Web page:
SYDNEY — Despite a call for more migrants and refugees to be resettled beyond Australia's big cities, new figures show finding work can be tough. Refugees from a special 2015 humanitarian intake of refugees from Syria and Iraq who moved to regional parts of Queensland have run into problems getting a job. Only one in five are employed, and some have abandoned their initial plans and moved to a large city.
At 30 June 2018, there were 1347 people in immigration detention facilities, including 1108 in immigration detention on the mainland and 239 in immigration detention on Christmas Island.
A further 368 people were living in the community after being approved for a residence determination and 17,4 20 were living in the community after grant of a Bridging Visa E.
Today marks five years since the Australian government started sending everyone coming by boat to seek asylum to languish in offshore detention centres in the Pacific, never to be resettled in Australia. In those five years, 12 people have died, families have been torn apart, and over 3,000 children and adults have endured enormous mental and physical harm. Yet the Australian government celebrates the policy as a ‘success’, and other parts of the world are now looking to the Australian way as a potential ‘solution’.
This is a summary of what was said by UNHCR spokesperson Andrej Mahecic – to whom quoted text may be attributed – at today's press briefing at the Palais des Nations in Geneva.
UNHCR, the UN Refugee Agency, is alarmed by a separation of a Sri Lankan refugee family in Sydney by the Government of Australia. The deportation overnight of the father leaves his Sri Lankan partner, who is a recognized refugee, alone in Australia with their 11-month-old daughter.
Immigration Detention And Community Statistics Summary
At 31 May 2018, there were 1344 people in immigration detention facilities, including 1070 in immigration detention on the mainland and 274 in immigration detention on Christmas Island.
A further 368 people were living in the community after being approved for a residence determination and 17,668 were living in the community after grant of a Bridging Visa E.
The table below reflects figures based on records in Department of Home Affairs systems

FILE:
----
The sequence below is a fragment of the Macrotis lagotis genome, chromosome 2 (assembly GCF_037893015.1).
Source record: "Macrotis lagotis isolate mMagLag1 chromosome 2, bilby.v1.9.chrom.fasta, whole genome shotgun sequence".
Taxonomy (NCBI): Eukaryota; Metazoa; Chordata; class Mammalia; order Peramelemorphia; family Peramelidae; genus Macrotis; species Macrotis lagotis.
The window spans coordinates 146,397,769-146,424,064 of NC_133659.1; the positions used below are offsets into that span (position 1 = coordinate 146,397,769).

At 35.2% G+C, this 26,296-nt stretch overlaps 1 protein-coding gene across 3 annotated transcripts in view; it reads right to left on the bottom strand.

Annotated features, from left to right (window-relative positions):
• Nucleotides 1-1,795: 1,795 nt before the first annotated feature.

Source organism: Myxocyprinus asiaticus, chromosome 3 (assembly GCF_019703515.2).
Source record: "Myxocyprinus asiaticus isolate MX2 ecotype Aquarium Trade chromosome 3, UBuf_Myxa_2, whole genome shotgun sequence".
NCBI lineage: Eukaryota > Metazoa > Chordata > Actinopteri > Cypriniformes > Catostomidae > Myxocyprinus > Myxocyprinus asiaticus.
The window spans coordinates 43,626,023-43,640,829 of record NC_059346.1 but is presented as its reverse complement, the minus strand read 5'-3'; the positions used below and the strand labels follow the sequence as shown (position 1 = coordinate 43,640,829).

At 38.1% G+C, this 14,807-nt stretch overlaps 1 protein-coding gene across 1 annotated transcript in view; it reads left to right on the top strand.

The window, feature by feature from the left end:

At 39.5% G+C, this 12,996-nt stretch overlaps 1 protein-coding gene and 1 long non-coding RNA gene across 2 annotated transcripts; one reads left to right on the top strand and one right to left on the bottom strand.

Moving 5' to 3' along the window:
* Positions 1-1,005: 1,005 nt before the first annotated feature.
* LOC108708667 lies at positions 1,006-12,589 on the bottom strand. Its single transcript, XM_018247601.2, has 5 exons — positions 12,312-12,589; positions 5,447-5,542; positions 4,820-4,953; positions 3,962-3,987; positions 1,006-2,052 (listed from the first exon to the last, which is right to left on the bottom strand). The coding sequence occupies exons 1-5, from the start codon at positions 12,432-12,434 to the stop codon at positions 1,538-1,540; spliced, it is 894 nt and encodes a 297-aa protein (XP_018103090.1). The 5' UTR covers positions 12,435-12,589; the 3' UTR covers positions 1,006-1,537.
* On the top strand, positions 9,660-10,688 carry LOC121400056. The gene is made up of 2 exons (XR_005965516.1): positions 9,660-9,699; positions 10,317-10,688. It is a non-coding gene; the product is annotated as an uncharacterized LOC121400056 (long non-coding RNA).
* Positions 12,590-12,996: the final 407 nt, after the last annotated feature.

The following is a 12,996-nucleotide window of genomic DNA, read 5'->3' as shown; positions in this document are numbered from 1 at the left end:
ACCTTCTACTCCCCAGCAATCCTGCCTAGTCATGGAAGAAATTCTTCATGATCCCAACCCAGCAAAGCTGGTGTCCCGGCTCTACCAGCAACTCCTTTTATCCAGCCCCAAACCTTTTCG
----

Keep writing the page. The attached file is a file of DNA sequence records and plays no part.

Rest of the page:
This brief summarises the many changes to Australia’s refugee and asylum policies in recent years. These changes have largely been a political response to an increase in the number of people seeking asylum by boat (51,637 arrivals in the past five years) and in deaths at sea (at least 862 deaths over the same period). Both of Australia’s major political parties have responded by blocking access to protection in Australia and penalising those coming by boat.
Refugee and Humanitarian Program
Need to Protect Witnesses as Probe Uncovers Special Forces’ Assault, Murder
Senior Researcher, Afghanistan
The accounts are both shocking and horribly familiar.
Soldiers acting as if they were above the law assault and murder civilians in a barbaric competition to outdo each other. New recruits compelled to prove themselves by killing. The victims are not enemies in battle but the elderly, men with disabilities, a farmer on his way to buy flour – essentially anyone who can’t fight back.
Over the past 25 years, people have been supported while seeking asylum through a basic living allowance and limited casework. These support programs were designed so that people can more effectively resolve their claims for protection. In the past few years, and especially since August 2017, the Australian Government has been making it harder for people to access these support programs.
For years, Australia has been punishing people who need our protection. We have been turning back the boats which were carrying them to safety, and shipping and warehousing them in Nauru and Papua New Guinea. If they make it to mainland Australia, we have been detaining them indefinitely and, once they are released, leaving them to struggle in the community without support.
Caroline Lenette Senior Lecturer, UNSW
Storytelling is innate to humans. For millennia, ever since cave paintings were used to record practices, storytelling in all its different forms and genres has contributed to rich cultural traditions from one generation to the next.